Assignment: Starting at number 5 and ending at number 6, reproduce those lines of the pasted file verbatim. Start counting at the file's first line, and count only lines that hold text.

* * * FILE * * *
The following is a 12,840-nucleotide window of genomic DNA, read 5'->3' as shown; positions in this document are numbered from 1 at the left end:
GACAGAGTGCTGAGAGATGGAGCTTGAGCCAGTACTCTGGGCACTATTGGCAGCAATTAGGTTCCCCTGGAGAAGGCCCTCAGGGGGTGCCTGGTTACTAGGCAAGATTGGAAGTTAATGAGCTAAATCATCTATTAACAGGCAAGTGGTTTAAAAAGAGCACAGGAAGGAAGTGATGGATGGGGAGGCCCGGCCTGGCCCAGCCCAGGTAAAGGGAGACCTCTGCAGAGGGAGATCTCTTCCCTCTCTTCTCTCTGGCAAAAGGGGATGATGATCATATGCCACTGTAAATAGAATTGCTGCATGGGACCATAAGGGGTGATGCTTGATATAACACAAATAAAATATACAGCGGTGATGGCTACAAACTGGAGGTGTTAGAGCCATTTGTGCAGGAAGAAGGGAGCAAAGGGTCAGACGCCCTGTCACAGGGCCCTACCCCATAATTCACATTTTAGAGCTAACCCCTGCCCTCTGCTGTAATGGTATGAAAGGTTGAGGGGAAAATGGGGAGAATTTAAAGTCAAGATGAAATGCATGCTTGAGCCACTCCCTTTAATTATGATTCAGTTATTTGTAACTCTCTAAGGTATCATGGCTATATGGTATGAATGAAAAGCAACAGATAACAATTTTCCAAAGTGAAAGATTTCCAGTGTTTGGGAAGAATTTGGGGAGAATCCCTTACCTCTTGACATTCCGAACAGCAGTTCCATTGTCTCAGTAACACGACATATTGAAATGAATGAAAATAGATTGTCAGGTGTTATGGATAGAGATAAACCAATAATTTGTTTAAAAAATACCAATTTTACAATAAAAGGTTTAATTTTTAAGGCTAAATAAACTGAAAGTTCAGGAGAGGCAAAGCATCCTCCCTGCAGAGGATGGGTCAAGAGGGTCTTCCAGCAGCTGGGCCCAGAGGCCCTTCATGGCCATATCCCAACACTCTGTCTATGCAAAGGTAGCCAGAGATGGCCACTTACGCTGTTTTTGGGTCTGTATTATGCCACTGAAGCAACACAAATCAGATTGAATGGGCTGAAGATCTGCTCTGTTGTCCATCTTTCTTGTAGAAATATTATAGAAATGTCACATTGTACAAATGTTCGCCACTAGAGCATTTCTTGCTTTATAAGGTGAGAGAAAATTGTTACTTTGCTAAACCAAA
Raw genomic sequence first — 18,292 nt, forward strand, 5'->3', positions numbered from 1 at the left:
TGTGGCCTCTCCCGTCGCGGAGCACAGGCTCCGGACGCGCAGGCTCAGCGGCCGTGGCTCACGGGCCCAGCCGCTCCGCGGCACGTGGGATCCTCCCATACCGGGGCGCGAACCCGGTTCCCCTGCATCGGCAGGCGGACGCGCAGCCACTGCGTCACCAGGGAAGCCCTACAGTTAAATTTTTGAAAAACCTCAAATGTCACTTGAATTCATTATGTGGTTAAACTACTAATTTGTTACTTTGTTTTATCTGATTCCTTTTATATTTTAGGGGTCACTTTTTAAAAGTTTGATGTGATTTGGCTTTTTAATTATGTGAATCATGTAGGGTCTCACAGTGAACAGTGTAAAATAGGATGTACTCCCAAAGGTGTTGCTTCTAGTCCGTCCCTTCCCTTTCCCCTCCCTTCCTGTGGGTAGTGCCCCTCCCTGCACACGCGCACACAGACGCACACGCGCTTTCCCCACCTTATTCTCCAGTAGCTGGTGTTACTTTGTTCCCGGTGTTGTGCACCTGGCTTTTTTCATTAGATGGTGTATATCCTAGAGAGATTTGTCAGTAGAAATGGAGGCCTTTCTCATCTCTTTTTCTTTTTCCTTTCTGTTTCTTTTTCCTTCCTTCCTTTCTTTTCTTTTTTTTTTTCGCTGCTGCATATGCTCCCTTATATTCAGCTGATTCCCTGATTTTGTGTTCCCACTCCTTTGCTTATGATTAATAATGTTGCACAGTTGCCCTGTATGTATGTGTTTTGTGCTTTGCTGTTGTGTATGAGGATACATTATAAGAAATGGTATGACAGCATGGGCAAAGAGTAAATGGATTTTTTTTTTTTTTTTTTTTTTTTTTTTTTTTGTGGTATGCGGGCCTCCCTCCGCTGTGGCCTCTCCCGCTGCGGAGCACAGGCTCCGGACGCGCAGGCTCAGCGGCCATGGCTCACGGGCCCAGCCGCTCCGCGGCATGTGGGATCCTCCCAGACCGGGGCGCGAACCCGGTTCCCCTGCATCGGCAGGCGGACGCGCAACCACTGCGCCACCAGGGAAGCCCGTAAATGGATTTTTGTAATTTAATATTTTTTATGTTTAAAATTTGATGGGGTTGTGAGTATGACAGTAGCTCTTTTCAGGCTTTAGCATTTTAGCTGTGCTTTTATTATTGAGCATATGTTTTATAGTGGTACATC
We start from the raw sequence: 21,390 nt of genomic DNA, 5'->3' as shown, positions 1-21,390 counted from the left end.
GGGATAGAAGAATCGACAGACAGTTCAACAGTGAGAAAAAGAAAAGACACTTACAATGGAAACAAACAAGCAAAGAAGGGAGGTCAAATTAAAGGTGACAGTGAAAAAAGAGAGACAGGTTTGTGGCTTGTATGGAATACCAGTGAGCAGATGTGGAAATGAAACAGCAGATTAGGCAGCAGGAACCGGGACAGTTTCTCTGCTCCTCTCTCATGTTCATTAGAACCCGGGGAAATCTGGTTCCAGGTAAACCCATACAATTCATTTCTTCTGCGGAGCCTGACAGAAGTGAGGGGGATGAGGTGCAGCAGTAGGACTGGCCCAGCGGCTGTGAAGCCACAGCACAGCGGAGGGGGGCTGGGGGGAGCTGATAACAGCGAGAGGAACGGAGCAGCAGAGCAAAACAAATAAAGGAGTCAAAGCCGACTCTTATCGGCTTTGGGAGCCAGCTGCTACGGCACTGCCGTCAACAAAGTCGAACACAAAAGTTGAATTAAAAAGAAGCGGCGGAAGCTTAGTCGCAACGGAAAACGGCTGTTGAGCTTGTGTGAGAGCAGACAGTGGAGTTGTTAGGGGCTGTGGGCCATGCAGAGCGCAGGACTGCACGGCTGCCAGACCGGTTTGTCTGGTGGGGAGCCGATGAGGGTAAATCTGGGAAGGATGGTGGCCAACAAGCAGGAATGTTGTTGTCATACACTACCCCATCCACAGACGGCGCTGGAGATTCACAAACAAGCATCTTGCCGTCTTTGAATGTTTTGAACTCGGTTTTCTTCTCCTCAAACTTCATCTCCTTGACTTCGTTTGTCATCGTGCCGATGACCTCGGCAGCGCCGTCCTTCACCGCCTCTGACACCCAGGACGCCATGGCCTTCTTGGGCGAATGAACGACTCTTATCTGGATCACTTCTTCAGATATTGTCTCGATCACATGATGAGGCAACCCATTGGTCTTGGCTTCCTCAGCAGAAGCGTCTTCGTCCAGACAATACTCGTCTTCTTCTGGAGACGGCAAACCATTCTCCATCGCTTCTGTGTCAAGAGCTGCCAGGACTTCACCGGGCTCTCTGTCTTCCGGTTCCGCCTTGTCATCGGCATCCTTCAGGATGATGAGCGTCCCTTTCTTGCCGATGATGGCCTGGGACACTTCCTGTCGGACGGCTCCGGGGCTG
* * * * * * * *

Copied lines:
We start from the raw sequence: 21,390 nt of genomic DNA, 5'->3' as shown, positions 1-21,390 counted from the left end.
GGGATAGAAGAATCGACAGACAGTTCAACAGTGAGAAAAAGAAAAGACACTTACAATGGAAACAAACAAGCAAAGAAGGGAGGTCAAATTAAAGGTGACAGTGAAAAAAGAGAGACAGGTTTGTGGCTTGTATGGAATACCAGTGAGCAGATGTGGAAATGAAACAGCAGATTAGGCAGCAGGAACCGGGACAGTTTCTCTGCTCCTCTCTCATGTTCATTAGAACCCGGGGAAATCTGGTTCCAGGTAAACCCATACAATTCATTTCTTCTGCGGAGCCTGACAGAAGTGAGGGGGATGAGGTGCAGCAGTAGGACTGGCCCAGCGGCTGTGAAGCCACAGCACAGCGGAGGGGGGCTGGGGGGAGCTGATAACAGCGAGAGGAACGGAGCAGCAGAGCAAAACAAATAAAGGAGTCAAAGCCGACTCTTATCGGCTTTGGGAGCCAGCTGCTACGGCACTGCCGTCAACAAAGTCGAACACAAAAGTTGAATTAAAAAGAAGCGGCGGAAGCTTAGTCGCAACGGAAAACGGCTGTTGAGCTTGTGTGAGAGCAGACAGTGGAGTTGTTAGGGGCTGTGGGCCATGCAGAGCGCAGGACTGCACGGCTGCCAGACCGGTTTGTCTGGTGGGGAGCCGATGAGGGTAAATCTGGGAAGGATGGTGGCCAACAAGCAGGAATGTTGTTGTCATACACTACCCCATCCACAGACGGCGCTGGAGATTCACAAACAAGCATCTTGCCGTCTTTGAATGTTTTGAACTCGGTTTTCTTCTCCTCAAACTTCATCTCCTTGACTTCGTTTGTCATCGTGCCGATGACCTCGGCAGCGCCGTCCTTCACCGCCTCTGACACCCAGGACGCCATGGCCTTCTTGGGCGAATGAACGACTCTTATCTGGATCACTTCTTCAGATATTGTCTCGATCACATGATGAGGCAACCCATTGGTCTTGGCTTCCTCAGCAGAAGCGTCTTCGTCCAGACAATACTCGTCTTCTTCTGGAGACGGCAAACCATTCTCCATCGCTTCTGTGTCAAGAGCTGCCAGGACTTCACCGGGCTCTCTGTCTTCCGGTTCCGCCTTGTCATCGGCATCCTTCAGGATGATGAGCGTCCCTTTCTTGCCGATGATGGCCTGGGACACTTCCTGTCGGACGGCTCCGGGGCTG